This article examines the ways in which inhabitants of LOTRO simulate mu­sical behaviors and negotiate ideologies of virtual musical performance in light of the perceived freedoms that accompany practices of online role-play. Abiding by familiar conceptions of cyberspace as a site of disinhibition where identity pluralism prevails and anything goes, many players of LOTRO appeal to the egalitarian principles of role-play to defend their sense of performative entitlement. As one player colorfully puts it: “Players who want to play music in the gameworld ought to be able to regard­less of whether they can in reality. I don’t know many folks who can take an enemy out of commission entirely for thirty seconds with a flash of light, or by telling a riddle. Yet we do these things in-game, and I don’t view the music system any differently” (interview, Dalman, 23 December 2008). But whereas some players perform music as a means of propagating such democratic ideals and fostering a peaceful community of immersive role-play, others choose in­stead to deploy music as a tool of harassment and territorialization. Those who sonically provoke others or deliberately play over one another’s performances transform LOTRO’s soundscapes into veritable arenas that expose the creative yet potentially offensive consequences of music-making. At the heart of this study is the twin assertion that the emergent musical practices in LOTRO can broadly illuminate 1) the impact of technology on cultural definitions of music and musical agency and 2) the social dynamics and motivations that inform uses and abuses of sound in formations of musical communities.

Opera en abyme: The Prodigious Ritual of Korngold's Die Tote Stadt

 

Cambridge Opera Journal 22:2 (2011), 115–46

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Abstract

This essay frames Erich Wolfgang Korngold’s Die tote Stadt (1920) as a mise-en-abyme narrative containing four nested realms of diegesis: (1) the opera’s "real" world, (2) a prolonged dream sequence, (3) a dance troupe’s rehearsal of an opera within that dream, and (4) an expressly requested baritone song performed by a "Pierrot" character in the midst of that dreamt rehearsal. I conceptualise the opera’s dense meta-theatrics as a reflexive celebration (and also a didactic warning against the escapist pleasures) of sung spectacle. Excerpts from my interviews with Inga Levant—director of the 2001 Strasbourg production of Die tote Stadt—are used to supplement my broader examination of the ways in which Korngold’s reputation as a "problemless" and "apolitical" child prodigy has impacted critical, dramaturgical and hermeneutical orientations towards this opera since its earliest post-war performances.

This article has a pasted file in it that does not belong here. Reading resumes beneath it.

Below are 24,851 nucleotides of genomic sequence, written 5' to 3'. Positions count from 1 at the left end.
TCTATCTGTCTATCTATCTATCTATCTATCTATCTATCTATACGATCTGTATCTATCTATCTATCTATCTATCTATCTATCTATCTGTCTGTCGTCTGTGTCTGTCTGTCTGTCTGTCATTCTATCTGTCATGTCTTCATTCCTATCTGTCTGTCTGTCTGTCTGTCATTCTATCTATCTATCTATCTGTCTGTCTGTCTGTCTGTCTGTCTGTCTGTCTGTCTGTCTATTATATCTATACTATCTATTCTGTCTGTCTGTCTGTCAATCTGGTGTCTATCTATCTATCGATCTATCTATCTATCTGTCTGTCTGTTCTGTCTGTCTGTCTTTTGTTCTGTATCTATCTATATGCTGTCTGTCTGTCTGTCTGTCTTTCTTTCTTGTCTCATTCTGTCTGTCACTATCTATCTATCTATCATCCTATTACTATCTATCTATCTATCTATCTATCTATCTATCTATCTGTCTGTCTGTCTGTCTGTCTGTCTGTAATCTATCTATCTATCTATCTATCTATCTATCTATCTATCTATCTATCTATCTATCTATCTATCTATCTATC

Hearts for sale: The French Romance and the Sexual Traffic of Musical Mimicry

 

19th-Century Music 35:1 (2011), 34–71

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ABSTRACT

This article argues that veiled practices of gender mimicry facilitated the meteoric commercial success of the French romance in Paris during the July Monarchy. The romance was commonly characterized as a feminine genre particularly suited to women’s amateur proclivities. Many critics were quick to emphasize women’s putative obsession with romances while downplaying (or altogether neglecting to comment on) the extensive participation of men in the same musical venture. Men composers and poets who sought to pen marketable romances capitalized on aesthetic idioms and values that contemporary writers explicitly appraised as feminine. This article sets out to examine the following: first, critical dialogues surrounding the proliferation of romances during this period of social upheaval; second, the Parisian bourgeoisie’s valorization and fetishization of female amateurism; third, the poetics, politics, and economics of gender mimicry in the romance industry; and lastly, the challenges of music criticism and analysis with regard to the ambivalent significations of so-called easy music. Underlying each of these investigations is an attempt to understand the ways in which romanciers and romancières learned to perform femininity in their quests to become professionals in the lucrative business of musical amateurism.

Pleasure's Discontents

 

Journal of the American Musicological Society 66:3 (2013), 840–44

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EXCERPT